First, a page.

This can simply be divided into "solar thermal" which produces heat and "solar PV" (photovoltaic) which produces electricity, the one to choose for your project will depend on what you are trying to achieve. There is also "passive solar" which is the energy from the sun that come in through the windows and heats the rooms, this is wonderful because its FREE of carbon implication and cost. All these energies are sustainable because as long as there is "weather" there will be energy.
Covering 5 square meters of the roof with solar thermal panels will produce about 2200kwhrs (SAP) of useful heat energy over an average year, enough to supply 60% of an average home's annual hot water need. At current energy prices if you are "on gas grid" and this solar energy displaces gas it will be worth around £110/year, if you are "off gas grid" and on oil, LPG or electricity only, it will be worth around £330/year. Covering this area will be sufficient to supply the majority of the hot water requirements in spring, summer and autumn, covering more area would be superflous for hot water in these months, but the extra energy harvested in the autumn, spring and winter months could be used to contribute to space heating.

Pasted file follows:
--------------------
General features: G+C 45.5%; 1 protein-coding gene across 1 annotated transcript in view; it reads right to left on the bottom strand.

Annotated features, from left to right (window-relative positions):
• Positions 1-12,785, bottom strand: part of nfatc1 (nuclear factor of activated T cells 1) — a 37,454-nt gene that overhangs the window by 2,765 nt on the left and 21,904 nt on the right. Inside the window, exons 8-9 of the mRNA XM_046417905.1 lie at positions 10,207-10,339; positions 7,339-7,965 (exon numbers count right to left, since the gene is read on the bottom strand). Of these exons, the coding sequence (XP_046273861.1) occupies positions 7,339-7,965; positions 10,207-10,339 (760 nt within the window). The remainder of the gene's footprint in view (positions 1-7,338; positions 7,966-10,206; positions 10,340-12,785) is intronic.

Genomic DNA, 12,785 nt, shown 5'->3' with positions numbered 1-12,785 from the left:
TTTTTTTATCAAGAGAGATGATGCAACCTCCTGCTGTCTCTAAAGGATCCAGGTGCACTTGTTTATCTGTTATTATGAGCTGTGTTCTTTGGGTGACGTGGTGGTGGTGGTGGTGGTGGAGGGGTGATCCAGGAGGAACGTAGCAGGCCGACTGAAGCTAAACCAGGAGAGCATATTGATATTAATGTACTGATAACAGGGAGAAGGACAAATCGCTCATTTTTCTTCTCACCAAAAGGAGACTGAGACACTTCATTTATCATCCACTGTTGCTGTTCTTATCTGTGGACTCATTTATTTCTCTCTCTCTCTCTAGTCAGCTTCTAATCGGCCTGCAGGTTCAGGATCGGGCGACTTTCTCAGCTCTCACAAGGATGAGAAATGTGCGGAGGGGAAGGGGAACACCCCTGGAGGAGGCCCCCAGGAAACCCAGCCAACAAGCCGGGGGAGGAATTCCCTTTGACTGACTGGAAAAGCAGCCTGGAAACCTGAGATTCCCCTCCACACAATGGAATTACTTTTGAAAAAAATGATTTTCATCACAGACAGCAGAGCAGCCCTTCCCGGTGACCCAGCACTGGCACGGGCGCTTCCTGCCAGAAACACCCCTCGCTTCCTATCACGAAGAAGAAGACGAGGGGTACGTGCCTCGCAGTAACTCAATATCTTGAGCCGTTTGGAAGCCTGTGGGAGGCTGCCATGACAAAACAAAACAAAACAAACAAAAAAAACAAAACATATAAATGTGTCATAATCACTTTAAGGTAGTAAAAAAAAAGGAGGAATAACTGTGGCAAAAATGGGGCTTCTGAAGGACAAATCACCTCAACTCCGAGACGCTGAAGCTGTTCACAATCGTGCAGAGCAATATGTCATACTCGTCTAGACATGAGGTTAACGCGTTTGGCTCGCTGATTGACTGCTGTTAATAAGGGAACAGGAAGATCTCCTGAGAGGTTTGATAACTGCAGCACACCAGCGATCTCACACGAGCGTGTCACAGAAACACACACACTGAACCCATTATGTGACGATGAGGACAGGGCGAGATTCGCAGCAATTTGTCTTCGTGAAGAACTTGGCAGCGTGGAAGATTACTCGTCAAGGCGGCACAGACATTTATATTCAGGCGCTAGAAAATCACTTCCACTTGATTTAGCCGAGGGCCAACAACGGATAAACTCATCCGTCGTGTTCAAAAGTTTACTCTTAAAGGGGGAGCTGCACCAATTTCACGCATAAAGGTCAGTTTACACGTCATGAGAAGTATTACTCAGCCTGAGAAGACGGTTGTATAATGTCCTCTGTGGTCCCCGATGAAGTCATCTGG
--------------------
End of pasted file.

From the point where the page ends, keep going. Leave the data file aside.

Covering 5 square meters of roof will produce about 620kwhrs of electricity, some will be used in the home the rest can be exported to the grid. This will be worth approximately £93/year. Typically an average house uses about 3500kwhrs/year of electricity, this can be met by about 25m2 of solar PV. This size of system produces a peak output of around 4kw and will save about £325/year if all of it is used. Realistically not all of it will be used so you will receive an additional payment for the energy exported, this is currently "deemed" at 50% of what you generate.
With 5m2 of solar panels the simple illustration above shows that about 440kwhrs/m2 can be acheived with Solar Thermal, and about 124kwhrs/m2 with Solar PV, this is because of the different harvesting efficiencies of the two technologies. Ideally the roof should accomodate both types of solar generation giving you sustainable and local energy.
In addition to the energy saving provided by the technologies, currently both provide an additional payment for generating the energy. The additional thermal payment is called the Renewable Heat Incentive (RHI) and the electricity payment is called the Feed in Tariff (FiT), both are temporary and subject to change at any time, but once you are receiving the payment they will run for their contract term. The important point is the energy generated by the technology and the future expenditure saved. Producing your own solar energy future proofs the building against increasing energy costs, and additionally gives you a warm glow of satisfaction! For a business it will give predictability and therefore some financial security as far as energy is concerned.